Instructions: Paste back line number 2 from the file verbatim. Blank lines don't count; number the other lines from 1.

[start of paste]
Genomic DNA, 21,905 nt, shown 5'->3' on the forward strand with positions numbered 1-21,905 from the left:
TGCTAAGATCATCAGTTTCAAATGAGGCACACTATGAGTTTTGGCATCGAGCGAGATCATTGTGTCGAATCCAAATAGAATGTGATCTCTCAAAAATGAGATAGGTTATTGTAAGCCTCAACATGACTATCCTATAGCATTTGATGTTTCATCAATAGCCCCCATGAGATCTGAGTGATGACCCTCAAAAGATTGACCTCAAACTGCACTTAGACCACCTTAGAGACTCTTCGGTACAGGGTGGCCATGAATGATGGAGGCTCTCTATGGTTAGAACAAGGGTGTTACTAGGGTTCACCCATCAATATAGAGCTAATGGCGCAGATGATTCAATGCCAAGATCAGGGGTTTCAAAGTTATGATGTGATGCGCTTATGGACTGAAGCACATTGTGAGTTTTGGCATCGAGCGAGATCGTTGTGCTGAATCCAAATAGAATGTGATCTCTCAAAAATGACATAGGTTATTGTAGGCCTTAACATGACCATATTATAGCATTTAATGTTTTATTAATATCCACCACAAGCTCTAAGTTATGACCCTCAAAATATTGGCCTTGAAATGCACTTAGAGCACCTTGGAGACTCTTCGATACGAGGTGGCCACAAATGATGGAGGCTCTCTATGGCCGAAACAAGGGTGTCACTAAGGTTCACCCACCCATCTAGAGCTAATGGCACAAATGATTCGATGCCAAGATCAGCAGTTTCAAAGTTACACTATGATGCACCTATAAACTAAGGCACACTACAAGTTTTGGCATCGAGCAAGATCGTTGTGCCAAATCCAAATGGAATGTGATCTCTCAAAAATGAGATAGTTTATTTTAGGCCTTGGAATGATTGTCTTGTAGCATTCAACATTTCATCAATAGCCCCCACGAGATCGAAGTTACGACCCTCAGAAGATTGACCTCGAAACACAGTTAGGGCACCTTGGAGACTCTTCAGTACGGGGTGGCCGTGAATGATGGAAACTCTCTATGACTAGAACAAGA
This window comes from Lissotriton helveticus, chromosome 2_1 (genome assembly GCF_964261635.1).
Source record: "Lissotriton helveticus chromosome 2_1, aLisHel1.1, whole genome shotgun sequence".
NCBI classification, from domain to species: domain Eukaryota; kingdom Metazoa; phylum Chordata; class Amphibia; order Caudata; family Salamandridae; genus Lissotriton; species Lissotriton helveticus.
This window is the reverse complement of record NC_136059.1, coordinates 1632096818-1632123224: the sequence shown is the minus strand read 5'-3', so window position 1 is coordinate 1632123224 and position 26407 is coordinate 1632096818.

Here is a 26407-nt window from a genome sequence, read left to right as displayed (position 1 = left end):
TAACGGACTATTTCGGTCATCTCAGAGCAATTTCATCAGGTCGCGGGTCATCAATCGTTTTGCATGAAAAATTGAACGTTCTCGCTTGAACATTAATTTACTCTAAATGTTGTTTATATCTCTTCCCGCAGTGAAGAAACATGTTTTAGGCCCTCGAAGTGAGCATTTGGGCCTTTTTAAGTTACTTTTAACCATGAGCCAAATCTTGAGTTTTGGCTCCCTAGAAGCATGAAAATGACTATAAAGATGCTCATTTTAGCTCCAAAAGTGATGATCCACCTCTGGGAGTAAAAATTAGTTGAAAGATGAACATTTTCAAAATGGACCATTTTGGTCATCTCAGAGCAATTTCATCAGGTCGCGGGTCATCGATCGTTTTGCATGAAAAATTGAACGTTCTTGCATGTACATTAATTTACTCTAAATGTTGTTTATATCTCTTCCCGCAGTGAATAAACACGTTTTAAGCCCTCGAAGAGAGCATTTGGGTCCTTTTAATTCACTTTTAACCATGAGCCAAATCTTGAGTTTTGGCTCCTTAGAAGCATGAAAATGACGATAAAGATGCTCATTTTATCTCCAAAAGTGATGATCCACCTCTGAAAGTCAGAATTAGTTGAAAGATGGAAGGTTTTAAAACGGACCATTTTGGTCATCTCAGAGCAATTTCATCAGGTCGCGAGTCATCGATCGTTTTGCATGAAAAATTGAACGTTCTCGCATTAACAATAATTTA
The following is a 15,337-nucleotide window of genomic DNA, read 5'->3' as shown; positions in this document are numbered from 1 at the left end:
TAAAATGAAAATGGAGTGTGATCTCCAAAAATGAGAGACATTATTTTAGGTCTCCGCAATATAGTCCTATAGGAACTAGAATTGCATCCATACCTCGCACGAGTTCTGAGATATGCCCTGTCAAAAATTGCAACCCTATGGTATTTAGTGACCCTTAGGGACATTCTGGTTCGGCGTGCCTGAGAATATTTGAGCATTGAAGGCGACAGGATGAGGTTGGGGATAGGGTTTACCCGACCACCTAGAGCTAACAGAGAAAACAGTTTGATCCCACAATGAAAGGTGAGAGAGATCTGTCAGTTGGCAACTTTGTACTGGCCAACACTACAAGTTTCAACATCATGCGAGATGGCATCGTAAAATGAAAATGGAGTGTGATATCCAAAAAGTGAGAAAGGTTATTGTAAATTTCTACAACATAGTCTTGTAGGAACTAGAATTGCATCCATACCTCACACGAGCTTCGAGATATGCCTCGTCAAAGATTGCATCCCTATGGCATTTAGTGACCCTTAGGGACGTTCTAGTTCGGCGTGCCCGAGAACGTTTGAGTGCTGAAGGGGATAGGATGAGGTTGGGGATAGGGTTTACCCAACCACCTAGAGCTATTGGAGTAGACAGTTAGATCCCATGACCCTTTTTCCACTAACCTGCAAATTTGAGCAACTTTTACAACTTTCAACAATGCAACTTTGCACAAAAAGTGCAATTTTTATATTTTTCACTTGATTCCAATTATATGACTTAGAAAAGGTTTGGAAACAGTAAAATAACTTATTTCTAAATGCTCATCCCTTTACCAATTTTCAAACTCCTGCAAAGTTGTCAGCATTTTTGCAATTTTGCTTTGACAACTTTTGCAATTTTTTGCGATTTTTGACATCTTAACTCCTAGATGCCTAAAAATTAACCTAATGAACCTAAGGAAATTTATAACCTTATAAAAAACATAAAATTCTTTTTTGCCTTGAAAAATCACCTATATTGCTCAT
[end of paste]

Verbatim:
TGCTAAGATCATCAGTTTCAAATGAGGCACACTATGAGTTTTGGCATCGAGCGAGATCATTGTGTCGAATCCAAATAGAATGTGATCTCTCAAAAATGAGATAGGTTATTGTAAGCCTCAACATGACTATCCTATAGCATTTGATGTTTCATCAATAGCCCCCATGAGATCTGAGTGATGACCCTCAAAAGATTGACCTCAAACTGCACTTAGACCACCTTAGAGACTCTTCGGTACAGGGTGGCCATGAATGATGGAGGCTCTCTATGGTTAGAACAAGGGTGTTACTAGGGTTCACCCATCAATATAGAGCTAATGGCGCAGATGATTCAATGCCAAGATCAGGGGTTTCAAAGTTATGATGTGATGCGCTTATGGACTGAAGCACATTGTGAGTTTTGGCATCGAGCGAGATCGTTGTGCTGAATCCAAATAGAATGTGATCTCTCAAAAATGACATAGGTTATTGTAGGCCTTAACATGACCATATTATAGCATTTAATGTTTTATTAATATCCACCACAAGCTCTAAGTTATGACCCTCAAAATATTGGCCTTGAAATGCACTTAGAGCACCTTGGAGACTCTTCGATACGAGGTGGCCACAAATGATGGAGGCTCTCTATGGCCGAAACAAGGGTGTCACTAAGGTTCACCCACCCATCTAGAGCTAATGGCACAAATGATTCGATGCCAAGATCAGCAGTTTCAAAGTTACACTATGATGCACCTATAAACTAAGGCACACTACAAGTTTTGGCATCGAGCAAGATCGTTGTGCCAAATCCAAATGGAATGTGATCTCTCAAAAATGAGATAGTTTATTTTAGGCCTTGGAATGATTGTCTTGTAGCATTCAACATTTCATCAATAGCCCCCACGAGATCGAAGTTACGACCCTCAGAAGATTGACCTCGAAACACAGTTAGGGCACCTTGGAGACTCTTCAGTACGGGGTGGCCGTGAATGATGGAAACTCTCTATGACTAGAACAAGA